Author: Zara Odafe
Zara is a student employee with Technology Services. She is a junior at Illinois majoring in Communication.
Inspiration from the Past and Present
Clarence Ellis was first introduced to computers at 15 years old when working as a watchman at an insurance company in Chicago, the city he grew up in. The insurance company had just received the computer when it was newly invented. He began reading the computer manual in order to understand its hardware and software. This innocent curiosity would launch a thriving career for Clarence Ellis in computer science and would eventually mark him as the first African American man to receive a Ph.D. in Computer Science at the University of Illinois.
Currently a small demographic in the technology profession, black individuals are slowly emerging into technology-related careers and academics. Despite this growth in diversity, there is still a disparity. According to the U.S. Equal Employment Opportunity Commission, 7.4% – 14.4% of people in advanced technology industries are African Americans (U.S. Equal Employment Opportunity Commission). It is important to recognize the effects that underrepresentation has on African American and Black individuals, especially when exploring diversity, equity, and inclusion in technology-related careers. These effects can include experiencing imposter syndrome, being exposed to microaggressions, and overall personal comfortability in spaces where they are the minority. Black students and professionals develop resilience in order to navigate the industry.
Emmanuel Agyeman Buabeng, member of Broadening Participation in Computing and National Society of Black Engineers (NSBE), provided insight into their experience studying computer science: “I have to get comfortable with being uncomfortable. I have to take the next step to get the resources I need to succeed in my classes.” Buabeng further explains that he recognizes the impact he has as a Black man pursuing a career in technology. His experience in technology inspires him to become a mentor to support and encourage other African American and Black people to enter the technology industry.
Photos from NSBE
“Diversity hasn’t always been at the forefront in this career. More recently, we have had more women and people of color in this field. Overall higher education and specifically our campus has been more intentional about recruiting and retaining a diverse staff,” says Candice Nicole Solomon–Strutz, Director of IT Services in the College of Applied Health Sciences (AHS) and recently appointed Chair of the IT Council Steering Committee. Solomon-Strutz emphasizes how crucial it is for the technology industry to make active efforts in increasing diversity. She notes that diversity can introduce different perspectives in the organization, which produces unity and better teamwork among professionals.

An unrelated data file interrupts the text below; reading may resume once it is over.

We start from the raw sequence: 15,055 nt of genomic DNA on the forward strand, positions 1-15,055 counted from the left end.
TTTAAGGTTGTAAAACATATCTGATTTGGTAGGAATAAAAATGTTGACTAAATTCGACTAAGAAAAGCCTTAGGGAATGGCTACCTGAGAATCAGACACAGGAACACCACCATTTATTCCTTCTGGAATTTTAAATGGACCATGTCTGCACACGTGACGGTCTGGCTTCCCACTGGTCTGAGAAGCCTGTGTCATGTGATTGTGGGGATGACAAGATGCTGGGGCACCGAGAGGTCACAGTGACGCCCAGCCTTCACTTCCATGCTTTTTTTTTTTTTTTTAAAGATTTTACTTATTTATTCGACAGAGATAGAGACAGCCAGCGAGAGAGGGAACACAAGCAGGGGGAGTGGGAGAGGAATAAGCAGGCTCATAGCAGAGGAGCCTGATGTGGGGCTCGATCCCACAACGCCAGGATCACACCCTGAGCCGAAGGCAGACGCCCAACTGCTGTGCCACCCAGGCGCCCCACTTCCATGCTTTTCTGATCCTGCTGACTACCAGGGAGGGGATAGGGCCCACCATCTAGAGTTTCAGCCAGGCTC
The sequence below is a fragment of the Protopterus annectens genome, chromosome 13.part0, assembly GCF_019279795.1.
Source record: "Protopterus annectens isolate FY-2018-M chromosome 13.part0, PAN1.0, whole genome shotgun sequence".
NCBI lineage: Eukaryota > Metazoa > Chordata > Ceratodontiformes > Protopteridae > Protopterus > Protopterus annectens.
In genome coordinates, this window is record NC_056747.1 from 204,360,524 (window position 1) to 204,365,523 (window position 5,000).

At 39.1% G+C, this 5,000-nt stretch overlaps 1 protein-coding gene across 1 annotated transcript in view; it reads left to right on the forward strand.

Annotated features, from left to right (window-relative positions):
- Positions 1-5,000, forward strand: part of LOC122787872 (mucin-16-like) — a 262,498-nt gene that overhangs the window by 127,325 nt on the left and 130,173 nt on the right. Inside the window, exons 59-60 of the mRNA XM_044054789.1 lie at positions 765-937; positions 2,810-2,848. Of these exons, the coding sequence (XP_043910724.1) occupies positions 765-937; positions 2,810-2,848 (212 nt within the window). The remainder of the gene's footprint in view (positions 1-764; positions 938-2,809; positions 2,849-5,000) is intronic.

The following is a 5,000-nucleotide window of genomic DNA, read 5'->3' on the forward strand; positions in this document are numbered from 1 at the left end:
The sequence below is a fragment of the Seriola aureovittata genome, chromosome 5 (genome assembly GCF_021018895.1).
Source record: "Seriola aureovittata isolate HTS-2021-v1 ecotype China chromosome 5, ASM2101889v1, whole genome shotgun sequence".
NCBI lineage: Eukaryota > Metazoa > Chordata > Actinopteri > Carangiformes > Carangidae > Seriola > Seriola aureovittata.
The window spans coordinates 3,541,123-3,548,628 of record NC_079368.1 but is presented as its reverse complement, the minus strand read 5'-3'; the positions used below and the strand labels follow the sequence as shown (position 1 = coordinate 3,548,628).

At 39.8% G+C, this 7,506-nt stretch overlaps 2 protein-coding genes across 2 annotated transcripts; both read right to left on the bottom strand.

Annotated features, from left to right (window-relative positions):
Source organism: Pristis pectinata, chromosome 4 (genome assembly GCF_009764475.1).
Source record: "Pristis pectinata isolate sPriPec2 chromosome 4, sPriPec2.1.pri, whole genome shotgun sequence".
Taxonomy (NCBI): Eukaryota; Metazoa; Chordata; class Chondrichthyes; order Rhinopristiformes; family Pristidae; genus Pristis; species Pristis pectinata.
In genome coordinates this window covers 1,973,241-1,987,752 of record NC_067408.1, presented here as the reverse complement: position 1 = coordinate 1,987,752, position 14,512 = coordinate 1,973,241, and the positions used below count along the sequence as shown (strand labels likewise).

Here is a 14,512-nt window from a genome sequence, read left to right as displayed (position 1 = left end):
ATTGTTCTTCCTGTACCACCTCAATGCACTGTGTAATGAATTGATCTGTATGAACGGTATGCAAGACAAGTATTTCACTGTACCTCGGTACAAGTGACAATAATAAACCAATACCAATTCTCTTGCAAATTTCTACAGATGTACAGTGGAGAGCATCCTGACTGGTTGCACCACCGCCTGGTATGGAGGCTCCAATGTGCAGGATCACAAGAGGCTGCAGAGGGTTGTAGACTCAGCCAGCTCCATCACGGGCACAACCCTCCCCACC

Being a minority in the technology field can be a challenge for many African Americans. In order to bypass these challenges, many Black students and professionals must lean on each other for support. Registered organizations like the National Society of Black Engineers (NSBE) provide a space for Black people in Science, Technology, Engineering, and Math (STEM) related majors to form a community. Resources such as professional development, mock interviews, leadership opportunities, and community outreach are ways for Black students in technology to be supported. Elias Dawit Hadgu, President of NSBE and 2023 recipient of the Knight of St. Patrick Award, advises his fellow peers to recognize that “you are in college for yourself, but not by yourself. There are resources like the Bruce D. Nesbitt African American Cultural Center (BNACC), NSBE, and people here who want you to succeed. You belong here because someone saw your application and believed in your skills and talent.”
During an interview with Black Issues in Higher Education, Clarence Ellis reflected on his experience with discrimination in the academic and career space, commenting that “people often put together images of what I am supposed to be.” Black professionals’ skills and knowledge are often questioned because of their race. Black History Month is a reminder that even within technology jobs, inclusion and equity is needed more than ever.
Resources Supporting African American Students in Technology
A cultural resource center that provides programming, services, and connections to offer support to organizations such as Black Registered Student Organizations, counseling, workshops, and other self-development resources
This office part of Student Affairs at the University of Illinois provides support outside of the classroom such as wellness programs, career preparations, and other opportunities to assist with students’ personal and professional development
A national organization that consists of chapters all around the United States. It provides community, professional development, and academic support for students studying majors in the STEM fields.
A Black, Indigenous, and Latinx non–profit student organization at the University of Illinois that provides a support system for minorities in computer-related studies. They hold outreach programs, scholarship resources, professional development, and community-building opportunities.